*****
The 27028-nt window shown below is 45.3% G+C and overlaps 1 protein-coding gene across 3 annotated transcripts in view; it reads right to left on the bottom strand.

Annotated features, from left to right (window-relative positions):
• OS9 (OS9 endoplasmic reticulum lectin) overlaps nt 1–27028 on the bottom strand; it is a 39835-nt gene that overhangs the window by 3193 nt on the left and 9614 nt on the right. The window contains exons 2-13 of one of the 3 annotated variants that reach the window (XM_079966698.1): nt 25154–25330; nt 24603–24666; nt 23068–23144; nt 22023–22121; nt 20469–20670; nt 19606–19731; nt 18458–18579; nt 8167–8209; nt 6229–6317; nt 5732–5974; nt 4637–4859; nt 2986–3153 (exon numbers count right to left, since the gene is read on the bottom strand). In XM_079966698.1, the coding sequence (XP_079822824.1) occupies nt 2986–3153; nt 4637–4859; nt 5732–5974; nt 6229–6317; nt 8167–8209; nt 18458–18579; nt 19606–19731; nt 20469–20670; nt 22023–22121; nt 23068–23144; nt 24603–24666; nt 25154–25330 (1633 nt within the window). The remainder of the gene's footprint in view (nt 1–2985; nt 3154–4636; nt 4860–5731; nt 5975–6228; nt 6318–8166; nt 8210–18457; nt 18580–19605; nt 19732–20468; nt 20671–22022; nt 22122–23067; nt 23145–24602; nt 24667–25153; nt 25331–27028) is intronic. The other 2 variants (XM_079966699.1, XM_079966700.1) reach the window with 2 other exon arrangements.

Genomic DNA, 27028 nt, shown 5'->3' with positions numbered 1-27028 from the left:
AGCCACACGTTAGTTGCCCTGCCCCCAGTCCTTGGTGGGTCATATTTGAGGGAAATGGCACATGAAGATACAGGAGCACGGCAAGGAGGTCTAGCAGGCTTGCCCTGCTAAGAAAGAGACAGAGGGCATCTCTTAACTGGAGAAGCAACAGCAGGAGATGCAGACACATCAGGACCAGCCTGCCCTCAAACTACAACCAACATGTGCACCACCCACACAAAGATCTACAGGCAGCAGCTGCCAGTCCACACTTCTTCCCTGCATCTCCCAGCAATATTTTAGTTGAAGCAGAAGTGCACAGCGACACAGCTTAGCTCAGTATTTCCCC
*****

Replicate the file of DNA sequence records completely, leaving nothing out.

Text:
The 27028-nt window shown below is 45.3% G+C and overlaps 1 protein-coding gene across 3 annotated transcripts in view; it reads right to left on the bottom strand.

Annotated features, from left to right (window-relative positions):
• OS9 (OS9 endoplasmic reticulum lectin) overlaps nt 1–27028 on the bottom strand; it is a 39835-nt gene that overhangs the window by 3193 nt on the left and 9614 nt on the right. The window contains exons 2-13 of one of the 3 annotated variants that reach the window (XM_079966698.1): nt 25154–25330; nt 24603–24666; nt 23068–23144; nt 22023–22121; nt 20469–20670; nt 19606–19731; nt 18458–18579; nt 8167–8209; nt 6229–6317; nt 5732–5974; nt 4637–4859; nt 2986–3153 (exon numbers count right to left, since the gene is read on the bottom strand). In XM_079966698.1, the coding sequence (XP_079822824.1) occupies nt 2986–3153; nt 4637–4859; nt 5732–5974; nt 6229–6317; nt 8167–8209; nt 18458–18579; nt 19606–19731; nt 20469–20670; nt 22023–22121; nt 23068–23144; nt 24603–24666; nt 25154–25330 (1633 nt within the window). The remainder of the gene's footprint in view (nt 1–2985; nt 3154–4636; nt 4860–5731; nt 5975–6228; nt 6318–8166; nt 8210–18457; nt 18580–19605; nt 19732–20468; nt 20671–22022; nt 22122–23067; nt 23145–24602; nt 24667–25153; nt 25331–27028) is intronic. The other 2 variants (XM_079966699.1, XM_079966700.1) reach the window with 2 other exon arrangements.

Genomic DNA, 27028 nt, shown 5'->3' with positions numbered 1-27028 from the left:
AGCCACACGTTAGTTGCCCTGCCCCCAGTCCTTGGTGGGTCATATTTGAGGGAAATGGCACATGAAGATACAGGAGCACGGCAAGGAGGTCTAGCAGGCTTGCCCTGCTAAGAAAGAGACAGAGGGCATCTCTTAACTGGAGAAGCAACAGCAGGAGATGCAGACACATCAGGACCAGCCTGCCCTCAAACTACAACCAACATGTGCACCACCCACACAAAGATCTACAGGCAGCAGCTGCCAGTCCACACTTCTTCCCTGCATCTCCCAGCAATATTTTAGTTGAAGCAGAAGTGCACAGCGACACAGCTTAGCTCAGTATTTCCCC